When Padraig Harrington was drawn alongside old rival Phil Mickelson for the first two rounds of the PGA Championship at Kiawah Island, he admitted that both players had reached the hopeful stage of their careers.
The now 49-year old Harrington conceded that everything would need to come right in a given tournament week for him to mount a challenge, though he did suggest that Mickelson might be a tad more hopeful than him.
As it turned out, the vintage pairing rolled back the clock, playing themselves into the weekend rounds with ease. Harrington sounded the warning signs ahead of golf’s traditional moving day:
“Phil has the bit between his teeth and I think he believes he can do it in these conditions, just like myself,” Harrington said on Friday.
“Myself and Phil would find it easier to compete on this style of golf course in these conditions in a Major tournament all the time. You can be patient on these courses, and obviously you’ve got to make a few birdies, but it suits somebody who is a player, somebody who is thinking.
“I’m bullish about where I am and I’m sure Phil is too. He’s going to push no matter what. He’s not here just to make the cut. I’m a little bit like that, too. I’d have no interest if you turned around to me this week and said to me now I’m going to finish 10th, I’d actually say no, because it doesn’t do my career any good.
“It doesn’t do Phil any good. That might make it harder for us at times because we over-push and over-try because winning is the only thing that will bring any satisfaction to myself or Phil.”
It’s an insight into the mind of an unshackled Harrington, three-times a Major winner and twice, in 2007 and 2008, the Champion Golfer of the Year. As it turned out, the Dubliner’s halfway assessment of the PGA Championship panned out just as predicted; Mickelson taking the weekend in his stride to become the oldest Major champion at the ripe old age of 50.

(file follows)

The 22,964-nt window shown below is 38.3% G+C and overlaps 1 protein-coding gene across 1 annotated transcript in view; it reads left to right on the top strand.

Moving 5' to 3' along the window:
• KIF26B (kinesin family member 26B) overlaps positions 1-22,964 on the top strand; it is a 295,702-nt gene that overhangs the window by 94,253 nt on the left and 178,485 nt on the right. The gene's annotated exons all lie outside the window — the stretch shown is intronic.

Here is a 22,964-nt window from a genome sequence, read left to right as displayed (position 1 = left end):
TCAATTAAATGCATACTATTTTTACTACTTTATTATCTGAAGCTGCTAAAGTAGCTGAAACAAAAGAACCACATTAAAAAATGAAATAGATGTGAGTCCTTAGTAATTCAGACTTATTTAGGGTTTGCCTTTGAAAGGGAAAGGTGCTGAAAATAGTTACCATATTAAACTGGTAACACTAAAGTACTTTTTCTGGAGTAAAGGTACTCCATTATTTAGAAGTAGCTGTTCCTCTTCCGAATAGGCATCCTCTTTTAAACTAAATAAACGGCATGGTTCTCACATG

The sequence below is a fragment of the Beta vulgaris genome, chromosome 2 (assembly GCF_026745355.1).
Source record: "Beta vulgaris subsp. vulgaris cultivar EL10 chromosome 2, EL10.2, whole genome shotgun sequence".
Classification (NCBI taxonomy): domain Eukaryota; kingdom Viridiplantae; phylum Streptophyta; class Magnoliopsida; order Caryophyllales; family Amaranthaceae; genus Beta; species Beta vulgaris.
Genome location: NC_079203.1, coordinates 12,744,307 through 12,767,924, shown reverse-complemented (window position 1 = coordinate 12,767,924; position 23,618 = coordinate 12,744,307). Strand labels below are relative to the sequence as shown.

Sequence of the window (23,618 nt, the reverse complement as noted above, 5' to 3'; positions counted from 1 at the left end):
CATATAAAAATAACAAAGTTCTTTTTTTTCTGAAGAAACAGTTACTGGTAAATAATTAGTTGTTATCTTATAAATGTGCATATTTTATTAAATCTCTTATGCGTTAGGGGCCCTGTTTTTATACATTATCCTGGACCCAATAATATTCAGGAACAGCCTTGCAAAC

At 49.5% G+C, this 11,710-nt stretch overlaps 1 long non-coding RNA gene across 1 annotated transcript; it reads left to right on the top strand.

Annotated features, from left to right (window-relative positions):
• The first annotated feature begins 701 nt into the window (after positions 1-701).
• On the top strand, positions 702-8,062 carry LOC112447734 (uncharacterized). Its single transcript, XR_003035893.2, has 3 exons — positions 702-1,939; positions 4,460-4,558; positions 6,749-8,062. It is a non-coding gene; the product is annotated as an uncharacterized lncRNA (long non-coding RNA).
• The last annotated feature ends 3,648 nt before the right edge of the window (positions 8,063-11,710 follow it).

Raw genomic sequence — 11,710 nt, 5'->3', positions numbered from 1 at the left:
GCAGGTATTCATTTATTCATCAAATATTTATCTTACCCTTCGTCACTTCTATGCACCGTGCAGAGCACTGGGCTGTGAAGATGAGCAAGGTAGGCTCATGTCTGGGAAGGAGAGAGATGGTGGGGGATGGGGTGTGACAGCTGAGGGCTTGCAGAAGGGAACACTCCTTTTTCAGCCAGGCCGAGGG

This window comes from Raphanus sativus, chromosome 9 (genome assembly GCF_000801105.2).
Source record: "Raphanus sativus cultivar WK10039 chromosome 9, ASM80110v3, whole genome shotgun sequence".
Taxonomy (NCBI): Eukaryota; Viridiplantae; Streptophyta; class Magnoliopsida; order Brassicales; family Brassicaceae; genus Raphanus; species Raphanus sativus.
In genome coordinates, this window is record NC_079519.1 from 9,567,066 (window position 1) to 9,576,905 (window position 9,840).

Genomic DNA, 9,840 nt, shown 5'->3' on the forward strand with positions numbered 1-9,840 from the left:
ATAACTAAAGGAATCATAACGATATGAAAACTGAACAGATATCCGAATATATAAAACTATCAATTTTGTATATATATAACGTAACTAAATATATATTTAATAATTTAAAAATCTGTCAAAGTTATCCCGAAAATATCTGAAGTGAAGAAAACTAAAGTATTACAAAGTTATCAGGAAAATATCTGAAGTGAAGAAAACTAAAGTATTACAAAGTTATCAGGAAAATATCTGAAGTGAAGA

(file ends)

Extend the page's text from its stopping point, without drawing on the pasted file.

That in itself would’ve been inspiration enough for Harrington heading to Royal St George’s but as Mickelson stole the limelight at Kiawah, Harrington played his own part in a historic week for golf, signing off with a three-under par 69 to finish in a tie for fourth alongside Shane Lowry – his best Major finish since the US Open in 2012 but also proof that if conditions turn in Harrington’s favour, as they easily could come Sandwich in July, that anything is possible for Europe’s more than capable Ryder Cup Captain.
“I walked away from the PGA knowing there’s nothing stopping me in my golf swing,” Harrington said. “I swing the club well enough and I hit the ball well enough and I hit it far enough to compete.
“Give me the right conditions, and I probably needed the right conditions even back in my heyday, and I will be competitive, no doubt about it.
“We all dream it can happen and we push for it and it keeps me getting up in the morning, it keeps me practicing. This result does add a bit of confidence. I’m not too far away.”
Harrington tees up on day one alongside Australian Brad Kennedy and Englishman Sam Forgan at 12.42pm.
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